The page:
Which Type of Property Is Subject to Ancillary Probate?
Ancillary Probate for Non-Resident Property Owners in Florida
Ownership of property in Florida by non-residents is a common occurrence, particularly among those from colder climates seeking a warmer abode during winter months. Florida properties may include houses, condominiums, vacant land, or timeshares held solely in the non-resident’s name.
Upon the death of a property owner who resides out of state, Florida law mandates the opening of an ancillary probate case. This process allows the estate’s personal representative to manage the sale or transfer of the Florida property.
Scope of Ancillary Probate for Non-Resident Decedents
Ancillary probate in Florida encompasses not only real estate. As set forth by Florida Statute §734.102, an ancillary probate is mandatory if the non-resident dies:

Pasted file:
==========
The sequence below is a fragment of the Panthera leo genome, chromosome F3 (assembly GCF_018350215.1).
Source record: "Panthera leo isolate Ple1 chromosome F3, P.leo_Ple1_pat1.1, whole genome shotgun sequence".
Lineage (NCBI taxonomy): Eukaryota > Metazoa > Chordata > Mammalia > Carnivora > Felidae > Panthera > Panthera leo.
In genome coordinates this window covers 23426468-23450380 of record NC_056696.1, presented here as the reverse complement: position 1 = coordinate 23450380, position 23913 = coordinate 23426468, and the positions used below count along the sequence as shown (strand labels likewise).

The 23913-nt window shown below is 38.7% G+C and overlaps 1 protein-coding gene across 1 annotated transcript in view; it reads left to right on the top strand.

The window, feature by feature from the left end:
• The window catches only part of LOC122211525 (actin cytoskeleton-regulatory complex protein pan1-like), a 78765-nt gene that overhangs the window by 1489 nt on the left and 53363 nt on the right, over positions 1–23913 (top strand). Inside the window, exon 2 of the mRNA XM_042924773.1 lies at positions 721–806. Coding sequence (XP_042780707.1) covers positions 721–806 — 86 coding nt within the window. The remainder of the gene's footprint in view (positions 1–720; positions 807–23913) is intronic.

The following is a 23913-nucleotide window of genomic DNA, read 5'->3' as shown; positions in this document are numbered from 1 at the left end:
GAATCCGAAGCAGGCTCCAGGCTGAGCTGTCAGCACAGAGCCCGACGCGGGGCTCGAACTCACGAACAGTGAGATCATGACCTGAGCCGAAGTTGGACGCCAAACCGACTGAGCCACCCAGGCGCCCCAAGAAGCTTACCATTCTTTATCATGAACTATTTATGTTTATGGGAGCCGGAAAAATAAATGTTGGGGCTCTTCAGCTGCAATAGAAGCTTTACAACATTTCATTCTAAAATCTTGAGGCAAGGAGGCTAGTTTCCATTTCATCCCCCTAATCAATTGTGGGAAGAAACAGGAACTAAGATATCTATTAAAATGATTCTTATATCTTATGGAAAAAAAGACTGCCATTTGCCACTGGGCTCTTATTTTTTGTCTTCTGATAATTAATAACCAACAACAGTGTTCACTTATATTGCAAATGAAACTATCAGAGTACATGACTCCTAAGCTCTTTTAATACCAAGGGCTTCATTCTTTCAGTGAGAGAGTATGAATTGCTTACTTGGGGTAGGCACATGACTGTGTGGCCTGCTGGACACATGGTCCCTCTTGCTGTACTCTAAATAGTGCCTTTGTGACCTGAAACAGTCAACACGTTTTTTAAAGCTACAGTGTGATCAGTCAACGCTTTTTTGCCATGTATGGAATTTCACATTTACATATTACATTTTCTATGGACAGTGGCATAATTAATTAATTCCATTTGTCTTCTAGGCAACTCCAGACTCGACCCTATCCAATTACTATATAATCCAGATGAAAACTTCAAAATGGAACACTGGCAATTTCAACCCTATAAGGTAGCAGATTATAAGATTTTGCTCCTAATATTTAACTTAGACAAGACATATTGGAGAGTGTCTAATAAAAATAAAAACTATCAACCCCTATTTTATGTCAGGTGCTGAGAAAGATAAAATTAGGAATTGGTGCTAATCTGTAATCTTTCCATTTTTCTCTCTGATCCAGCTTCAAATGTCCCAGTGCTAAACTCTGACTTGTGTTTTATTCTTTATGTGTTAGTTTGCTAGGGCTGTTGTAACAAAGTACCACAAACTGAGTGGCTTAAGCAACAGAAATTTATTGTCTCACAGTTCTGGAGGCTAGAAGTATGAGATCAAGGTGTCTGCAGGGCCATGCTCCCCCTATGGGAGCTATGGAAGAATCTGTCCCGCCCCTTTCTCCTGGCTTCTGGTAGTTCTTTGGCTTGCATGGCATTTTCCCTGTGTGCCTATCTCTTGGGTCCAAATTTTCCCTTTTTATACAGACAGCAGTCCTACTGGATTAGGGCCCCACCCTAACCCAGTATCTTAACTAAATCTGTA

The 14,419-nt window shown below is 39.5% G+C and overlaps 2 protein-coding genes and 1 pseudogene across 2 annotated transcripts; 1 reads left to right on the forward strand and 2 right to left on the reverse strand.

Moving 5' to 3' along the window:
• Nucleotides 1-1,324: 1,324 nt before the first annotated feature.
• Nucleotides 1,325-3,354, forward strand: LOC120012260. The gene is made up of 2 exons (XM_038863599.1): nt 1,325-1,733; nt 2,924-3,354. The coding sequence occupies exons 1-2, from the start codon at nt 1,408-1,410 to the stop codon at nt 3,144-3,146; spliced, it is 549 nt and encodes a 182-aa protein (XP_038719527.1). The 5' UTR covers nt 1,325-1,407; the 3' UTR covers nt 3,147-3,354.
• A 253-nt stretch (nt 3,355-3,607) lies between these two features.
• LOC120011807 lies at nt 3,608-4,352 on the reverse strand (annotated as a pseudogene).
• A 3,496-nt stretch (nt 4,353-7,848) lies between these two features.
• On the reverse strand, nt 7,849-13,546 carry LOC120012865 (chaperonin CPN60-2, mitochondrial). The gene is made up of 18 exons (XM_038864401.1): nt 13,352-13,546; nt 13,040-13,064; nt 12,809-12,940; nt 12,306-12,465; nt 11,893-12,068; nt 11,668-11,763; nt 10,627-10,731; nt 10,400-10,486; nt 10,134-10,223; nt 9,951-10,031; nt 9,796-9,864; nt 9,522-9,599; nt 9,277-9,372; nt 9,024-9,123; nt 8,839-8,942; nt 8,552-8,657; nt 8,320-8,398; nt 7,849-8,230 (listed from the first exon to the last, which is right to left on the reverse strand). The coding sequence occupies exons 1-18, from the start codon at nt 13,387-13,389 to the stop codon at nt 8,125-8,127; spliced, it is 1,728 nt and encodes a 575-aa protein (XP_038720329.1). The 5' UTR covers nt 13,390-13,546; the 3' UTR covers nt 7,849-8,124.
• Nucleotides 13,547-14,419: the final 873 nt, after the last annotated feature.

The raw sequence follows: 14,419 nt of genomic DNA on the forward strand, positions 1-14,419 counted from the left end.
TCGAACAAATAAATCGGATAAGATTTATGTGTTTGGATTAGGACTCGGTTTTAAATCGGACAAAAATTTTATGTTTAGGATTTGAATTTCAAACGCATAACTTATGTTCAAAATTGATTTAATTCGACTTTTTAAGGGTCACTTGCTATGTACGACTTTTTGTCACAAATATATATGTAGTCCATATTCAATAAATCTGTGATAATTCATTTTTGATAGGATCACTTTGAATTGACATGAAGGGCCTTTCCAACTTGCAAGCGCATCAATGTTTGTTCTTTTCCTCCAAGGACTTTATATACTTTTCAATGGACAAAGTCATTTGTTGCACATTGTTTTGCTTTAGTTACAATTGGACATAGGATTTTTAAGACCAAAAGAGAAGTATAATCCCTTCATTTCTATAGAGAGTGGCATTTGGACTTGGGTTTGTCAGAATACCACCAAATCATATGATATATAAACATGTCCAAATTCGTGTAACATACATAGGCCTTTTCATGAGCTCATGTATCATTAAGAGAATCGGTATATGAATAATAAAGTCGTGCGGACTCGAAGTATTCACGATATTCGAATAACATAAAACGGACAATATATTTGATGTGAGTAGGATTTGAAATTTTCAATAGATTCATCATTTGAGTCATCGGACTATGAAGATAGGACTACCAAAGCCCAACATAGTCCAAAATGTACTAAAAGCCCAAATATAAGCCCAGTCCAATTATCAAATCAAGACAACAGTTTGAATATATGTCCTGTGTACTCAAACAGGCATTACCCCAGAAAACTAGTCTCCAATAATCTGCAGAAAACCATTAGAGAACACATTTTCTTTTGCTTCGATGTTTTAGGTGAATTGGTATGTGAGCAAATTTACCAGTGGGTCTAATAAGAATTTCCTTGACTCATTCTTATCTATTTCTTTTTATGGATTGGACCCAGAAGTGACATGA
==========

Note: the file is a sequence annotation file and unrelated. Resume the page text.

- leaving assets in this state;
- leaving credits due from residents in this state; and
- leaving liens on property in this state.
This may also include other types of property registered in the state, such as vehicles, boats, mobile homes, and bank accounts held by the decedent.
Bank Account Holdings and Florida Ancillary Probate
Non-residents may indeed hold bank accounts in Florida, including those for businesses registered with the Florida Secretary of State. Such accounts, whether with a local Florida bank or a non-Florida bank with local branches, may be subject to inclusion in ancillary probate proceedings upon the owner’s passing.
Addressing Creditors in Ancillary Probate
In accordance with Chapter 733 of the Florida Statutes, an estate’s personal representative is responsible for ascertaining and notifying potential creditors of the probate action, typically via newspaper publication. Creditors are then allowed a statutory period to file claims. Following the liquidation of the Florida assets, the proceeds from the ancillary probate sale are used to satisfy valid creditor claims before any remaining funds are disbursed to the heirs.